equipment such as trays, pots and strings. The effectiveness of disinfectants and sanitisers may be reduced if there are high levels of soil, so the dry cleaning of dust and soil is advised in a greenhouse environment.
Pre-Cleaning and Sanitising (Greenhouse)
Once dry cleaning and removal of any contaminants has been undertaken, high levels of infective material may still remain. Cleaning using detergents or sanitisers will reduce the spread of disease in wash water and may reduce the time required to clean by up to 60%.
Water System and Equipment Sanitising
All irrigation systems may contain some contamination. Flushing irrigation lines after any treatment will minimise the likelihood of contamination.
Ensure equipment moved from greenhouse to greenhouse or production site is cleaned and sanitised appropriately as this can be a major source for transfer of contamination.
Even after cleaning and sanitising, the level of disease present could be sufficient for it to re-establish. Ensuring all surfaces are thoroughly wet with disinfectant is the most likely way to break the cycle of infection.
Fogging and Aerial Disinfection (Greenhouse)
To disinfect any areas that may be inaccessible or have been overlooked, the greenhouse should be fogged, including any storage areas. Regular fogging during the growth phase of the crop may also be beneficial.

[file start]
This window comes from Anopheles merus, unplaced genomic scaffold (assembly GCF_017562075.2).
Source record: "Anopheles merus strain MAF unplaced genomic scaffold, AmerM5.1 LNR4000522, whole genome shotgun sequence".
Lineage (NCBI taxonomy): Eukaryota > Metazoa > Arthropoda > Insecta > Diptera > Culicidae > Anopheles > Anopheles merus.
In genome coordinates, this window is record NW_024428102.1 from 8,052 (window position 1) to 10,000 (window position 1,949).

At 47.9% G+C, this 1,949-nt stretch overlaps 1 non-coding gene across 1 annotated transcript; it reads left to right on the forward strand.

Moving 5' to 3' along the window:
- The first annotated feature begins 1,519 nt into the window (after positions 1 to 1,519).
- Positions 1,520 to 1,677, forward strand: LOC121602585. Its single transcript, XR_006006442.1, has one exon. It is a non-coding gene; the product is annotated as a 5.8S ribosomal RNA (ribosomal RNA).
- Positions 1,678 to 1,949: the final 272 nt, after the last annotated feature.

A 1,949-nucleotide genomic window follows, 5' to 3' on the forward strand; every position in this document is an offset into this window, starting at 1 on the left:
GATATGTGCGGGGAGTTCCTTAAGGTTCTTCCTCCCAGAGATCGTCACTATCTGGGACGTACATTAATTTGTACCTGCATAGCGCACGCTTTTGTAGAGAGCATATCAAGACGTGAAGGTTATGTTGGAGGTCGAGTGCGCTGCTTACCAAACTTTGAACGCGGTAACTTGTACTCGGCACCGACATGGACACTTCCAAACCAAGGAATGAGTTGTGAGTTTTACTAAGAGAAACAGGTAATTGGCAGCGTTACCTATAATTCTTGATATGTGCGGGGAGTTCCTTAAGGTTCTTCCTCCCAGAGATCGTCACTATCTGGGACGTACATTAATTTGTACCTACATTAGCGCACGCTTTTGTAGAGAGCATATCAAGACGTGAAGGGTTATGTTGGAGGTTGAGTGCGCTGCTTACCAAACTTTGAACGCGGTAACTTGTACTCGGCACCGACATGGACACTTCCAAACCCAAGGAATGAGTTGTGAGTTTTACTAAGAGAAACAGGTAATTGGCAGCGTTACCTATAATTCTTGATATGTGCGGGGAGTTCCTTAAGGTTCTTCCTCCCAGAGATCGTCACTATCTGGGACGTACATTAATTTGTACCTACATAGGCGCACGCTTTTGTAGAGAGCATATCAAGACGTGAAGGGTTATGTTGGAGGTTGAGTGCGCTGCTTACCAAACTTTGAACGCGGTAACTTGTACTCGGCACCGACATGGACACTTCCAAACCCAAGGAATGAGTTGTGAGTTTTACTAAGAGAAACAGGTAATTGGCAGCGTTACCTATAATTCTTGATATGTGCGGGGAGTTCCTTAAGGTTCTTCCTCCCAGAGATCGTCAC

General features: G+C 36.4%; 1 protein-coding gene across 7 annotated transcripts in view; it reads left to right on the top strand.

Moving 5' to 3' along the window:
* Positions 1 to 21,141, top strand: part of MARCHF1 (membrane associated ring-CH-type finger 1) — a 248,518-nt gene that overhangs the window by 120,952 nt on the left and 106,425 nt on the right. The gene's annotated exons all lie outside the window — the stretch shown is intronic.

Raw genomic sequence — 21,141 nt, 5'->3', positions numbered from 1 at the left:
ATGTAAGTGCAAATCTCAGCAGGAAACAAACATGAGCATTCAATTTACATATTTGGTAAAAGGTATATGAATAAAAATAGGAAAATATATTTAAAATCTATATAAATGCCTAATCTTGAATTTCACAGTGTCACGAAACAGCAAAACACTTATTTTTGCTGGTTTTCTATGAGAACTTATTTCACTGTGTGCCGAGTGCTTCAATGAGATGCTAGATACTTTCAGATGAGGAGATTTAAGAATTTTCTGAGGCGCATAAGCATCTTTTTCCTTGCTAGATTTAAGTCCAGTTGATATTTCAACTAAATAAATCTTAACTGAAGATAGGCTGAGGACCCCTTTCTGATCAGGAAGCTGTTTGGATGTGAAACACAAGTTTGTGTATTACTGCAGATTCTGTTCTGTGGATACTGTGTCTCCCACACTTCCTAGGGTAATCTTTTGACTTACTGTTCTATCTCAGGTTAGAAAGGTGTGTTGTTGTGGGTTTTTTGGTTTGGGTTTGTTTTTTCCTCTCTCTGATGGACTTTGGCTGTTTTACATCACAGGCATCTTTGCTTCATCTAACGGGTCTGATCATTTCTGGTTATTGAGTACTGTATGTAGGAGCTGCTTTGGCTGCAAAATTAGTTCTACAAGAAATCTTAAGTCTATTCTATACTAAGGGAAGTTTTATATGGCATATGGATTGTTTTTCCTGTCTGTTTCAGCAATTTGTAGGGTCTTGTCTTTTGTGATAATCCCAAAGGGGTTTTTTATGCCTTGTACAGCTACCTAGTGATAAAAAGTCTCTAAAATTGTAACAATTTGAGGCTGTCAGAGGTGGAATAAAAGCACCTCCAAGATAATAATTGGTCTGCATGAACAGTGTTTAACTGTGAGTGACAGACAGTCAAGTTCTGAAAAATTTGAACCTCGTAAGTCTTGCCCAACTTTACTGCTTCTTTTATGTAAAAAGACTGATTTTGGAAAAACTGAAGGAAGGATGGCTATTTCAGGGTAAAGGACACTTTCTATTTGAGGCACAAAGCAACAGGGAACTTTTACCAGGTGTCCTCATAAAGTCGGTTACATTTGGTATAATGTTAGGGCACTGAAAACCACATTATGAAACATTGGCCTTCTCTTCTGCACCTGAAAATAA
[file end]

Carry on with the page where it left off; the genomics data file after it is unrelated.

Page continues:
There are a number of other ways to minimise or manage transfer of contamination around your property and the wider region:
• Sanitise pruning knives.
• Foot dips or mats soaked in disinfectant placed in appropriate locations around your property and regularly changed.
• Hand hygiene – visitors as well as workers should be required to wash their hands.
• Wheel dips for equipment.
• Disinfection of paths and areas around the greenhouse.
• Clean clothing should be worn and no smoking should be allowed on-site.
4. CHECK YOUR CROP
Know what is normal and monitor your crops. The monitoring frequency will be dependent on growth stage, weather conditions, and the presence of pests. Increase the level of monitoring if you have any concerns. This can be as simple as a walk through the greenhouse or site, or part of a more formal crop monitoring programme. Knowing how your crop usually appears, and what the signs and symptoms of your usual pests look like will enable you to notice anything unusual. Take photos or keep records of anything unusual if you think you need to. Early detection of a new pest can greatly increase the chances of eradication before
Follow instructions when applying agrichemicals. The misuse of agrichemicals can lead to crops developing resistance, which can lead to ongoing biosecurity problems. If you suspect pesticide resistance, get additional advice from an agronomist or chemical supplier.
Work with sick or suspect areas last as this will minimise the risk of spreading pests if they are present. Destroy unhealthy plant material by burying or burning to ensure that infected plant material does not spread pests.
5. ABIDE BY THE LAW
Be aware of laws and regulations established to protect the vegetable industry and other horticultural industries in your region and support them through your practices.
6. REPORT ANYTHING UNUSUAL
If you see any unusual pests or plant symptoms report them immediately to the MPI Exotic Pest and Disease Hotline: 0800 80 99 66.
On the Vegetables NZ Inc. website (https://www. freshvegetables.co.nz/) there is a Production Site Biosecurity Best Practice Checklist that explores the concepts above in more detail. Completing the checklist will give you the opportunity to assess what you are already doing and what you might want to consider including in your growing operation in future.